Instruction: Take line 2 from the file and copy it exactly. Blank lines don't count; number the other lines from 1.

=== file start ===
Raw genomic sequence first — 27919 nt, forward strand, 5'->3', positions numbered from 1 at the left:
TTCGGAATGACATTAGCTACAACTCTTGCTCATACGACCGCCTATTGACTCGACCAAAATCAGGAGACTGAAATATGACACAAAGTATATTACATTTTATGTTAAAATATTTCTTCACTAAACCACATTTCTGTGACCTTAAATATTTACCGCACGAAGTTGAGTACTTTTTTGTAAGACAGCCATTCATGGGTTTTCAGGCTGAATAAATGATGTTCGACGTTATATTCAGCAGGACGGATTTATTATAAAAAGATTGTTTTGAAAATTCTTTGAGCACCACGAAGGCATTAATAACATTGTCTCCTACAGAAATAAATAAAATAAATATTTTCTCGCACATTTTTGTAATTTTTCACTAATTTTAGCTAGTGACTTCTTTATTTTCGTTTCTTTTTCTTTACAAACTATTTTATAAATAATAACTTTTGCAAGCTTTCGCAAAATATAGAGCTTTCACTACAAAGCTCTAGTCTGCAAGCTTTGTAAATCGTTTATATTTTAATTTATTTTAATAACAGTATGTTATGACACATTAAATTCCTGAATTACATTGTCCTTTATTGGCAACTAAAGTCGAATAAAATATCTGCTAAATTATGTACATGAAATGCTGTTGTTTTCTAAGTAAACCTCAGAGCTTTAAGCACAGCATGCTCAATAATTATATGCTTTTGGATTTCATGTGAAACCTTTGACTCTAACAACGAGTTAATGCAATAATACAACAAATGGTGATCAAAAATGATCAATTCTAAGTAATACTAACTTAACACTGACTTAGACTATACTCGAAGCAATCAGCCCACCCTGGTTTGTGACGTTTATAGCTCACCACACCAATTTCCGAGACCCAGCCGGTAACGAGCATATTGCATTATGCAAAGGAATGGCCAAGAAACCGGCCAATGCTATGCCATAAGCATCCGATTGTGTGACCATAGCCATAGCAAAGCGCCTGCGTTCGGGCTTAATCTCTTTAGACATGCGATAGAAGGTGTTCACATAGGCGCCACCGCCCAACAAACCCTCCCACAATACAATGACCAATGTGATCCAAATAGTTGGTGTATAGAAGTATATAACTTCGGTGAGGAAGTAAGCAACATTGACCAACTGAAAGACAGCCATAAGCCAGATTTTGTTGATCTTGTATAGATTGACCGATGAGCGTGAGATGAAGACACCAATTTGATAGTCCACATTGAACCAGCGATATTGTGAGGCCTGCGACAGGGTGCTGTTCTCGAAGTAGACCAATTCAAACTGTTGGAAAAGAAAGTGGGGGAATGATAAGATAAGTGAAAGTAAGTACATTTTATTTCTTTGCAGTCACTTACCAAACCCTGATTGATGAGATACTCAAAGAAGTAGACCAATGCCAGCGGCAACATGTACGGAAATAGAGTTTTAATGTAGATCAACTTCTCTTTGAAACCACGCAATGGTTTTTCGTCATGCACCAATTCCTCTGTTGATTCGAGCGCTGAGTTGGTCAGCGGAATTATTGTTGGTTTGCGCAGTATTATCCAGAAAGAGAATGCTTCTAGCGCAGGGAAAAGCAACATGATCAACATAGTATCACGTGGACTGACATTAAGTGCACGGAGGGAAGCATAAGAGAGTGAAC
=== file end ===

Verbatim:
TTCGGAATGACATTAGCTACAACTCTTGCTCATACGACCGCCTATTGACTCGACCAAAATCAGGAGACTGAAATATGACACAAAGTATATTACATTTTATGTTAAAATATTTCTTCACTAAACCACATTTCTGTGACCTTAAATATTTACCGCACGAAGTTGAGTACTTTTTTGTAAGACAGCCATTCATGGGTTTTCAGGCTGAATAAATGATGTTCGACGTTATATTCAGCAGGACGGATTTATTATAAAAAGATTGTTTTGAAAATTCTTTGAGCACCACGAAGGCATTAATAACATTGTCTCCTACAGAAATAAATAAAATAAATATTTTCTCGCACATTTTTGTAATTTTTCACTAATTTTAGCTAGTGACTTCTTTATTTTCGTTTCTTTTTCTTTACAAACTATTTTATAAATAATAACTTTTGCAAGCTTTCGCAAAATATAGAGCTTTCACTACAAAGCTCTAGTCTGCAAGCTTTGTAAATCGTTTATATTTTAATTTATTTTAATAACAGTATGTTATGACACATTAAATTCCTGAATTACATTGTCCTTTATTGGCAACTAAAGTCGAATAAAATATCTGCTAAATTATGTACATGAAATGCTGTTGTTTTCTAAGTAAACCTCAGAGCTTTAAGCACAGCATGCTCAATAATTATATGCTTTTGGATTTCATGTGAAACCTTTGACTCTAACAACGAGTTAATGCAATAATACAACAAATGGTGATCAAAAATGATCAATTCTAAGTAATACTAACTTAACACTGACTTAGACTATACTCGAAGCAATCAGCCCACCCTGGTTTGTGACGTTTATAGCTCACCACACCAATTTCCGAGACCCAGCCGGTAACGAGCATATTGCATTATGCAAAGGAATGGCCAAGAAACCGGCCAATGCTATGCCATAAGCATCCGATTGTGTGACCATAGCCATAGCAAAGCGCCTGCGTTCGGGCTTAATCTCTTTAGACATGCGATAGAAGGTGTTCACATAGGCGCCACCGCCCAACAAACCCTCCCACAATACAATGACCAATGTGATCCAAATAGTTGGTGTATAGAAGTATATAACTTCGGTGAGGAAGTAAGCAACATTGACCAACTGAAAGACAGCCATAAGCCAGATTTTGTTGATCTTGTATAGATTGACCGATGAGCGTGAGATGAAGACACCAATTTGATAGTCCACATTGAACCAGCGATATTGTGAGGCCTGCGACAGGGTGCTGTTCTCGAAGTAGACCAATTCAAACTGTTGGAAAAGAAAGTGGGGGAATGATAAGATAAGTGAAAGTAAGTACATTTTATTTCTTTGCAGTCACTTACCAAACCCTGATTGATGAGATACTCAAAGAAGTAGACCAATGCCAGCGGCAACATGTACGGAAATAGAGTTTTAATGTAGATCAACTTCTCTTTGAAACCACGCAATGGTTTTTCGTCATGCACCAATTCCTCTGTTGATTCGAGCGCTGAGTTGGTCAGCGGAATTATTGTTGGTTTGCGCAGTATTATCCAGAAAGAGAATGCTTCTAGCGCAGGGAAAAGCAACATGATCAACATAGTATCACGTGGACTGACATTAAGTGCACGGAGGGAAGCATAAGAGAGTGAAC